General Motors Summer Job

General Motors Summer Job

student-intern program


      One year before graduating from North Carolina State University, Steve Hines participated in the General Motors Student-Intern Summer Program in Warren, Michigan as one of two industrial design students.  The remaining ten students were from car-styling programs.  


The assignment:

      “Design a vehicle to be used by a minimum of six people for long-distance travel.  This should allow for flexible interior use and facilitate moderate passenger activity.”


Innovations proposed by Steve, most of which are now commonplace:

  • Vehicle layout, similar to a station wagon or van.
  • Padded baby crib behind last seat.
  • Rear seat can convert into a bed.  Black-out curtains for those windows.
  • Fold-out table between second and third row seats.
  • Map-based navigational system (see below).  
  • Molded plastic body panels.  To save weight, eliminate the cost of painting, eliminate the possibility of the panel rusting.
  • Removable center console with radio, TV and refrigerated cooler, for picnics or visits to the beach.  When the entertainment cooler is returned to the vehicle, it makes electrical contact to recharge its own internal battery, and connects to the vehicle’s speakers.  Inside the vehicle, the TV faces the rear-seat passengers.  
  • Headphone jacks at the back seats.  Wiring is molded into the self-skinned foamed plastic interior upholstery, with the phone jack to be plugged into the plastic wall panel to connect electrically.
  • Air conditioning ducts molded into the foamed plastic interior walls, with vents placed as necessary for rear-seat passengers.
  • Front passenger seat can be flipped to the rear to attend to the children in the back, or used forward conventionally.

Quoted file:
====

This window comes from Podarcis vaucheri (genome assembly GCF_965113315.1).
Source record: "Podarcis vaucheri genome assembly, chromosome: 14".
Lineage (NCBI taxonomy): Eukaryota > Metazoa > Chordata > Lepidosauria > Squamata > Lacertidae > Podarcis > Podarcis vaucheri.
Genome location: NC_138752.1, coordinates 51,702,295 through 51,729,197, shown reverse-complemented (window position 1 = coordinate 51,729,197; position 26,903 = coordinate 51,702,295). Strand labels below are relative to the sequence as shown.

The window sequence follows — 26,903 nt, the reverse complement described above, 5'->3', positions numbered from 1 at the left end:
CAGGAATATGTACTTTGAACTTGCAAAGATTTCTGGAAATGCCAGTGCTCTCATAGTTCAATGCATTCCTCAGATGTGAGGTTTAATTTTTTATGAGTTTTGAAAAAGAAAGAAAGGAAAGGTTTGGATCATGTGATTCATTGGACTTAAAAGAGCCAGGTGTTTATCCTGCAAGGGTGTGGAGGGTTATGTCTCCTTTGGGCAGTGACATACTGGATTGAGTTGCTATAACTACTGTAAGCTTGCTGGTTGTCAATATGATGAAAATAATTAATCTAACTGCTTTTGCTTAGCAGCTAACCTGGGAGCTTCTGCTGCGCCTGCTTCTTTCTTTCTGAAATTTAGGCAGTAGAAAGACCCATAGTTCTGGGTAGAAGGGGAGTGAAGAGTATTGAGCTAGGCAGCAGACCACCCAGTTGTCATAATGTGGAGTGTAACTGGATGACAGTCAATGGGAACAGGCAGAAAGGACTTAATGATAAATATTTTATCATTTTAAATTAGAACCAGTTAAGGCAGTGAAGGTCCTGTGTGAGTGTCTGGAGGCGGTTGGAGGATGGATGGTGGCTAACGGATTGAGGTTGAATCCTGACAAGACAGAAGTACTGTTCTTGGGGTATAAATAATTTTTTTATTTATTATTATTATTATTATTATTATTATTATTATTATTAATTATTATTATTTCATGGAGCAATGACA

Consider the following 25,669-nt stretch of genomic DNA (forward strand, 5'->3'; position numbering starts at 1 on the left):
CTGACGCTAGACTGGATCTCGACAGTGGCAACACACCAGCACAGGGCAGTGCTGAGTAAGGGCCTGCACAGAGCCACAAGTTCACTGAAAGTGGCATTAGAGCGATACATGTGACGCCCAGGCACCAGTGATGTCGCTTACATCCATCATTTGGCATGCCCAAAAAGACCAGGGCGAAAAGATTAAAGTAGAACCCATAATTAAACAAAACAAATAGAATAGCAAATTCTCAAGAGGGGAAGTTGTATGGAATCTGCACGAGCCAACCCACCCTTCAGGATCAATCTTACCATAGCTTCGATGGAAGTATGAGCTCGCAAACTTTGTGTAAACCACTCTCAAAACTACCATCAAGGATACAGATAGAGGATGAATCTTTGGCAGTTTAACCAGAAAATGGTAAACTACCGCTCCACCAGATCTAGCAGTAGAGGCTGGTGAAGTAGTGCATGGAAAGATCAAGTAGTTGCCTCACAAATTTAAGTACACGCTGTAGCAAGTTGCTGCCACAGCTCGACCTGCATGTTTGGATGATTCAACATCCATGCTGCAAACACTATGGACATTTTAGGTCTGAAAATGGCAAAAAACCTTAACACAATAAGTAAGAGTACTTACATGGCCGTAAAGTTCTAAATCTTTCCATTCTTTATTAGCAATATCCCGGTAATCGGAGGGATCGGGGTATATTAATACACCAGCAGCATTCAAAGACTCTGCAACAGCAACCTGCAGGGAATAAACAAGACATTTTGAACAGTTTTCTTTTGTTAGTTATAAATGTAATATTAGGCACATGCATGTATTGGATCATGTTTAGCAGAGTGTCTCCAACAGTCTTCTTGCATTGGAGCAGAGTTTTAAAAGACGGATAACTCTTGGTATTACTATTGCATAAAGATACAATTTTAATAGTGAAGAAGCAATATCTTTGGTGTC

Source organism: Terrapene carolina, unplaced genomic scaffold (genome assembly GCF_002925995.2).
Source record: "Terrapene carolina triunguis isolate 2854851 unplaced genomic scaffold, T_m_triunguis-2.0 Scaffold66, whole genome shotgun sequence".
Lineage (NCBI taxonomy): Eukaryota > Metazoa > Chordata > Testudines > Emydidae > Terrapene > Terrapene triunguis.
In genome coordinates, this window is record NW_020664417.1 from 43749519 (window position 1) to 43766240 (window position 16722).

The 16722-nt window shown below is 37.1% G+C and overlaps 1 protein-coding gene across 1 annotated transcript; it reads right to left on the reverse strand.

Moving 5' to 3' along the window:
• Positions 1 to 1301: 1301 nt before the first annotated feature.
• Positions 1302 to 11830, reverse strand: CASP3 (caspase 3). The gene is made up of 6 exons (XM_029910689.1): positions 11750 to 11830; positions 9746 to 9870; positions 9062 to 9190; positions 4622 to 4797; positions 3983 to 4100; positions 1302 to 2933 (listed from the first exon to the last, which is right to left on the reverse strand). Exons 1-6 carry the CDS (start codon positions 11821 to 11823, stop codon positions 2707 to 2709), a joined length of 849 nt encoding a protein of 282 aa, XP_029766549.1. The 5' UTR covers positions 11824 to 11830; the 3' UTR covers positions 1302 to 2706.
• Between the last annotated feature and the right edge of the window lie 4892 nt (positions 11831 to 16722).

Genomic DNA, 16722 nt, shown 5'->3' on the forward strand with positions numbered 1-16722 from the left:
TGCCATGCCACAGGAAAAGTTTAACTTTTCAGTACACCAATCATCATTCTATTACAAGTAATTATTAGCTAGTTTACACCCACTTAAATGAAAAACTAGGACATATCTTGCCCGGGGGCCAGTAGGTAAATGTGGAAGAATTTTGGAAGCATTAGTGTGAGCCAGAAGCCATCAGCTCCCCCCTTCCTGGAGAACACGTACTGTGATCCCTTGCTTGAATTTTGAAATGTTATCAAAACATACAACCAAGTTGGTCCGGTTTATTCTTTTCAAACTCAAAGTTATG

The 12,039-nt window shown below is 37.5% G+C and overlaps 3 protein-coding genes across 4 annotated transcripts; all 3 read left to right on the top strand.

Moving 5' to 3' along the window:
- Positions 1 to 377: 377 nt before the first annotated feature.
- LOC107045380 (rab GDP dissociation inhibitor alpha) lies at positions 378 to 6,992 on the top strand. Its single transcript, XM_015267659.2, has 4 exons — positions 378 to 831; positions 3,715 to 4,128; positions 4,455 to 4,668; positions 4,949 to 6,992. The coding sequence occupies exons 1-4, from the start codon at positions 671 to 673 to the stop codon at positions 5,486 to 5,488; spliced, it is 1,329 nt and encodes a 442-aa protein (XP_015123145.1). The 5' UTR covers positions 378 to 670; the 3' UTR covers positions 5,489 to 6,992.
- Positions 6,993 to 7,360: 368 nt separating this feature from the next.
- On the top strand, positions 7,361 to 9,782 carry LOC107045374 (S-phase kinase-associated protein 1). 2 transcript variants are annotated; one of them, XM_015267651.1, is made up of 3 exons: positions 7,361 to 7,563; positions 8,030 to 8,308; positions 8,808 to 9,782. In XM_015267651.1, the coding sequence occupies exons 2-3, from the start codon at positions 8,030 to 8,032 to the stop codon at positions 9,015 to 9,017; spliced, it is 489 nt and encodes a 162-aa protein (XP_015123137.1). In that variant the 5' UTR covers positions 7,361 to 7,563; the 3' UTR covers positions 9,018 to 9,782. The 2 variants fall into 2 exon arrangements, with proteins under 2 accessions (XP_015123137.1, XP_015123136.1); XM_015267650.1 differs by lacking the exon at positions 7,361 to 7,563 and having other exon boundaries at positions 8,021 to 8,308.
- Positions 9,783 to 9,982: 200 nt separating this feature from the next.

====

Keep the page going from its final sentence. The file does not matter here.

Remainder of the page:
• No interior handle for the rear hatch, so that children cannot accidentally open it and fall out.
  • Interior closet for clothes and other items to be kept out of sight.

Map-based navigational system:




      Instead of using paper TripTiks from the AAA, in this proposed system AAA provides maps on microfiche, one fiche for the USA, and a separate fiche for each city.  A microfiche, shown partially inserted, is rear projected onto a screen on the console, and is slowly advanced and rotated on the screen as the car is driven.  Using the zoom lens, the driver can enlarge detail in the map to read streets, or can change to a more detailed microfiche.  

      The joystick and rotation controls on the front are for initial setup, to position the map to the car’s current location, and for occasional recalibration.

      This map-based navigation system preceded the current GPS system, used first in the 1995 Oldsmobile, by 27 years.  


The shift and rotation of the microfiche are determined by the number of turns of the speedometer shaft, and the steering angle and/or compass heading.  The driver sets the fiche-positioning mechanism’s reduction ratio to match the scale of the map.  The joystick and rotation knob on the console are used to reposition the map for accumulated drift, if any.

Inside the console, a light projects up through the microfiche, then through a zoom lens, and off a 45° mirror to the back of the rear-projection screen.  An alternate optical technique can be used to rotate the image.



       At the end of ten week program, the twelve summer interns presented their projects to Bill Mitchell, VP of Styling, and the school department heads who were flown in for the presentation.


      Steve points out features of the “Long Distance Traveler” to Bill Mitchell.  The curved shape in the background displays a cylindrical-perspective drawing to show the surrounding view for the driver at night.  Full-size tape drawings of the vehicle are visible in the background.  In the color picture, foreground: Don Masterton, Product Design department head from N.C. State.  Left: student intern Gerald Weigert, later to design and build the Vector sports car.


      An especially fun day was at the end of the summer (too late to be fired) when another student intern, Nancy Dunker, and I paddled a “boat” made of a 4×8-ft. sheet of foamcore out on the G.M. Tech Center reflecting pond.  The boat quickly folded and sank in 2-feet of water.  The potato chips and Coke cans floated away, and we got soaked.  The security guards were not amused, but we became instantly famous and hundreds of employees at the windows of the Styling building loved it.


      No products or concepts shown here are being offered for sale, but are being shown as examples of innovation, developed by Steve Hines, which clients of HinesLab can now expect on a contract basis.


Glendale, California, USA
ph. 818-507-5812